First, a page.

There are 4 reasons for this: #1, my books get longer with each one—Book 7 was almost twice as long as Book 1. #2, the pandemic has simply caused everything to go at a slower pace. #3, this past year I’ve been focused more on other areas of growing my business, so that I have a stronger financial foundation to experiment more with the book writing and publishing and marketing process. And #4, I’m taking a lot more time to think through what I want to include in the stories now, and I’m doing more rounds of rewrites and edits compared to how I did it with my first book. 

Because of that last point—the fact that I’m basically being more thorough with my writing—this actually means that I consider it to be a growth that it takes me a bit slower to write my books nowadays. That being said, personally, I want to get more of a middle ground. I’d like to write and publish new books each quarter, ideally. 

Was I expecting this type of growth? Nope! I was fully intending to make my Polyamorous Passions series my “experimental series,” and therefore I figured I’d just churn them all out as fast as possible. It’s been really interesting to slow down my writing pace as I’ve been more thorough with getting to know my characters and so on—more about that in a little bit.

The second area of growth I want to talk about is the genre. 

When I started writing my first novella, I lumped it under “contemporary romance.” Then I started describing my books as “new adult romances.” I didn’t start describing them as “romantic comedies” until Book 6. 

This goes back to what I was talking about in Episodes 76 and 90 of the Indie Author Weekly podcast, where I shared about how a lot more humour has been added to my stories over time, and the intricacies of writing humour. 

Honestly, I find that identifying sub genres is oddly challenging to do, as an author. We are so close to our work that it can be tricky to pull out the nuances of one sub genre vs. another. But I do think that romantic comedy is a good descriptor for how my writing has evolved over time. 

Was I expecting this type of growth? It happened pretty organically. With each book, I’ve learned more about my own style and voice, and the genre has come from that.

Third area of growth: dialogue. 

This is a weird one, because I don’t think that my dialogue skills have changed too much over the course of my Polyamorous Passions series. I’d be really curious to hear what you think! So if you haven’t read my books yet, please go and do that and then connect with me on Twitter or Instagram, @Saganlives, to let me know your thoughts.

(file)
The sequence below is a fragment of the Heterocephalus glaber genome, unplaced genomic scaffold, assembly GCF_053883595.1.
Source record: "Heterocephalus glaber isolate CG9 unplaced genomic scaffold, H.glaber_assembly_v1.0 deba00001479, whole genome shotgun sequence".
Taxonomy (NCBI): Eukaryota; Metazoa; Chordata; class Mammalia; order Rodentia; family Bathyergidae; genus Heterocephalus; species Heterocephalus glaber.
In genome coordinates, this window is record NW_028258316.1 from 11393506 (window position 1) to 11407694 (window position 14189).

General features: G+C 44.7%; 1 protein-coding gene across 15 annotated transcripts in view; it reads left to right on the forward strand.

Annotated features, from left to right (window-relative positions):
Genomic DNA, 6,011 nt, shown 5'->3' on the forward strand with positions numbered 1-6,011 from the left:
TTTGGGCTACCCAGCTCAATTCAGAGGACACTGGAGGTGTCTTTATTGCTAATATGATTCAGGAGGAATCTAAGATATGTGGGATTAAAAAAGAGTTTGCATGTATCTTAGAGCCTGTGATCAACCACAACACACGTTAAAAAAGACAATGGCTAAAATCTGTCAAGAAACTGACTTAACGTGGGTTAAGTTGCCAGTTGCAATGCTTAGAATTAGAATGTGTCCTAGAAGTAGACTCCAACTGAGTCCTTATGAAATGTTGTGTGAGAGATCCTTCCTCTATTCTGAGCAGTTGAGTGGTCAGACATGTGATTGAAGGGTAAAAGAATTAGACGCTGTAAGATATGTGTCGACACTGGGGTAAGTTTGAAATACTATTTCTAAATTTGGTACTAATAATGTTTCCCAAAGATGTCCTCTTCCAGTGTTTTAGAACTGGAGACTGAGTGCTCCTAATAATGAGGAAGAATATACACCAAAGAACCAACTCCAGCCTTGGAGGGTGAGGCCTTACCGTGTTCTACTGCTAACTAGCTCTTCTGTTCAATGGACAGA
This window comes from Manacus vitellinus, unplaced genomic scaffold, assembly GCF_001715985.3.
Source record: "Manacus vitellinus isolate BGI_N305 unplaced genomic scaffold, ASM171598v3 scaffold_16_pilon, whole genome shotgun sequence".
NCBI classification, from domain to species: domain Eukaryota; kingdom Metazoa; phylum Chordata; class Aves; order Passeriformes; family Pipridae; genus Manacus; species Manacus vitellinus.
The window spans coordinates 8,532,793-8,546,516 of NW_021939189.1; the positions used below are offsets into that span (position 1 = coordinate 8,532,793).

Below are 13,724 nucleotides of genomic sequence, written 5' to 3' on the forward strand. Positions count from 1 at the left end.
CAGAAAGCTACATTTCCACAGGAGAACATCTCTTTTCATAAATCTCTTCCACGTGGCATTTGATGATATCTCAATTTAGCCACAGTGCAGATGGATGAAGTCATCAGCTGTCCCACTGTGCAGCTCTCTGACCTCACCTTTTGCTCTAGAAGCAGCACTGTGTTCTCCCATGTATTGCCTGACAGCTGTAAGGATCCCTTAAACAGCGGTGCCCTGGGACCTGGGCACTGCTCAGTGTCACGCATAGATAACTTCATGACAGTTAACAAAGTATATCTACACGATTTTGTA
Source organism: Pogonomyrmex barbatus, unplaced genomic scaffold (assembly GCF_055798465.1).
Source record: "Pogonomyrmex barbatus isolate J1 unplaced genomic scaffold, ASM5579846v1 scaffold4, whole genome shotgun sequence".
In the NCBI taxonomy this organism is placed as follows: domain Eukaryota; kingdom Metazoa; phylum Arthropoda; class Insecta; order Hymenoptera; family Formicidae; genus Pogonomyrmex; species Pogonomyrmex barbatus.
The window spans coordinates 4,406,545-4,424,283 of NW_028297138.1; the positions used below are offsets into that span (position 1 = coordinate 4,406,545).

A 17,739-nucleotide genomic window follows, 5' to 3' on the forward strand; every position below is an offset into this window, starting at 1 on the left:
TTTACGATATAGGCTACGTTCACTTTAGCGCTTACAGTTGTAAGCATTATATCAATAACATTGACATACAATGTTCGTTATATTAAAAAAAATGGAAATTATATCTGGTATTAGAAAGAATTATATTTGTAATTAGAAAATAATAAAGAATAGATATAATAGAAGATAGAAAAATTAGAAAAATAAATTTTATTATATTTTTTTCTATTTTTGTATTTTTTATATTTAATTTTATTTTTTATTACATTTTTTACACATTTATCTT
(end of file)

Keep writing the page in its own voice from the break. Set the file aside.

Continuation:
The reason for my dialogue abilities not experiencing that much growth is, I think, related to the fact that when I started, I thought of myself as a dialogue-heavy writer. I had it in my head that I’m good at writing dialogue, but not very good at writing descriptions. I don’t know where this preconceived notion came from—and again, maybe this is something you, reading my books, would totally disagree with.

Anyway, because of this thought process, I’ve always assumed that dialogue was one of my strengths, so I decided to focus on improving at other areas of my books. So my dialogue skills haven’t changed dramatically over the course of the 7 books.

Was I expecting this quote-unquote “lack” of growth? Hmm. I think that I assumed I’d naturally get a lot better at dialogue by now, without putting the effort in to get a lot better at it, if that makes sense. It’s almost as though, because I haven’t been concerned about my skills at dialogue in comparison to other storytelling skills, now my dialogue skills are levelling out. So I see that as an area to actively focus on building up in the future. 

Fourth area of growth I’ve experienced is theme. 

When I started writing novels, my main interest or concern as the author was, “Okay, here’s my character, here’s what they’re dealing with, let’s get this story on paper.” Nowadays, though, I absolutely love searching for the themes after the first draft or two. 

This is a super cool aspect of doing more rewrites than I used to do, actually: Sometimes I’ll write a full draft of a story and not know what the themes are, and then I’m working on the next draft, and I’ll see the same theme cropping up again and again. And from there, I can more fully flesh out the themes.

The more that I write, the more easily I can identify themes I wasn’t even expecting, too. For example, when I first decided to write my upcoming romcom, Small Town Stilettos, I had no idea it would be about grief. But when I wrote the very first page of the first draft, it became immediately apparent to me that the grieving process is a super important theme of the story. So it’s neat that I’m now getting to the point where I can identify key themes a lot faster and build on them, whereas in my first couple books, theme wasn’t something I actively focused on or could easily identify.

Was I expecting this type of growth? Yes and no. I knew it was something I wanted to get better at, but I was worried about being too heavy-handed with it for a long time. 

Fifth area of growth I’ve experienced is setting. 

I don’t know what this says about me, but the setting isn’t generally a priority with my writing. I am fascinated by what my characters are thinking about and feeling and their reactions, so the setting is a secondary piece. 

It’s not that I don’t think about setting, it’s just that it happens at a more subconscious level. 

And that’s actually been beneficial, because of what comes out of it. For example, the recurring settings in Polyamorous Passions are places like Emma’s apartment and the coffee shop/wine bar where the three main characters hang out. Having one of those as neutral ground and a public place shifts the dynamic of how the conversation unfolds, compared to when they’re in the privacy of Emma’s comfortable home, curled up with her cat. 

In my next romcom, Small Town Stilettos, the setting is really important: the entire story is about a city girl moving to a tiny town. It’s fascinating to play with setting as an influential part of the story, whereas previously, it isn’t something I was deliberately planning.